Pages: pp. 305-306
Energy efficiency is critical to ensuring scalability, embedding, and portability of emerging computing and communication systems. It is of particular interest in the design of mobile computing systems because of the limitations in energy and power availability. In this special section, we focus on energy efficiency in design of ad hoc wireless sensor networks. The inspiration for this theme focus came from the IEEE/JPL Workshop on Wireless Communications and Networks held at the Jet Propulsion Laboratories in September 2002. After two rounds of a thorough review process, we are pleased to present you two papers concerning energy efficient networking functions for sensor networks.
The first paper titled, "Multiple Access Protocol for Power Controlled Wireless Access Networks," by Arash Behzad and Izhak Rubin considers the problem of power controlled medium access in wireless networks. The authors use a network architecture consisting of a wireless access network supported by a backbone network. While the backbone network allocates slots for the nodes in the access network to access the shared medium, the nodes in the access network make power efficient networking decisions. The authors show the advantages in increasing network throughput while maintaining specified minimum signal to interference and noise ration at all the receiver nodes.
The second paper titled, "Methods for Scalable Self-Assembly of Ad Hoc Wireless Sensor Networks," by Katayoun Sohrabi, William Merrill, Jeremy Elson, Lewis Girod, Fredric Newberg, and William Kaiser presents a link level strategy to drive the self-assembly for ad hoc sensor networks. The authors use innovations in network formation mechanisms that rely on hierarchical network topology and use dual radios to improve the power efficiency of the network assembly and maintain network connectivity in presence of network changes including removal/addition of new nodes.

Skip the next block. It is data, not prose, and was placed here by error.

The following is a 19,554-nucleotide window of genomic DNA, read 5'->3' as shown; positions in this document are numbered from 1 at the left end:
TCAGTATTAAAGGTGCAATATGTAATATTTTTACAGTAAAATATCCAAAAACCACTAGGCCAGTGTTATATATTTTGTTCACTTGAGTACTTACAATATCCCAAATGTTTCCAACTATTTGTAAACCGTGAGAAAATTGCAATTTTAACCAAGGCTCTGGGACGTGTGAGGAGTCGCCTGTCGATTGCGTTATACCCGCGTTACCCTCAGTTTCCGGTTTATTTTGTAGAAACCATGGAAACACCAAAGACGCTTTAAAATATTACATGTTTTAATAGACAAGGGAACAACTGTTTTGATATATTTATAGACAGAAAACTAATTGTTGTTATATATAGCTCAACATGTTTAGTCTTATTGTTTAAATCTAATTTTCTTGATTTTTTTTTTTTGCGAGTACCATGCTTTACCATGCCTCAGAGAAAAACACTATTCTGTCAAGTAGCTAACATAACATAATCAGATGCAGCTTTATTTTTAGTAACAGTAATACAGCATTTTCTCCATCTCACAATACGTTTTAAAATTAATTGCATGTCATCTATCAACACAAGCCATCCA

These two papers are representative of the range of possibilities in improving energy efficiency in networking functions. While the focus on networking related issues is natural in ad hoc wireless sensor networks due to the dominance of the communications/networking functions on total power consumption profile as well as the natural evolution of research in this area, we sincerely believe that power efficiency cuts across sensing, computing, and communication subsystems, and future contributions in this area to the IEEE Transactions on Mobile Computing will surely highlight these other aspects.
We thank our reviewers for their diligence in the review process and its follow up to ensure that the published papers represents substantial and new technical advances in the area; and to our authors for their patience with the multiple iterations of the review process. Our thanks to EIC, Tom La Porta, and transactions assistant Jennifer Carruth for making this issue possible. We hope you enjoy this special section.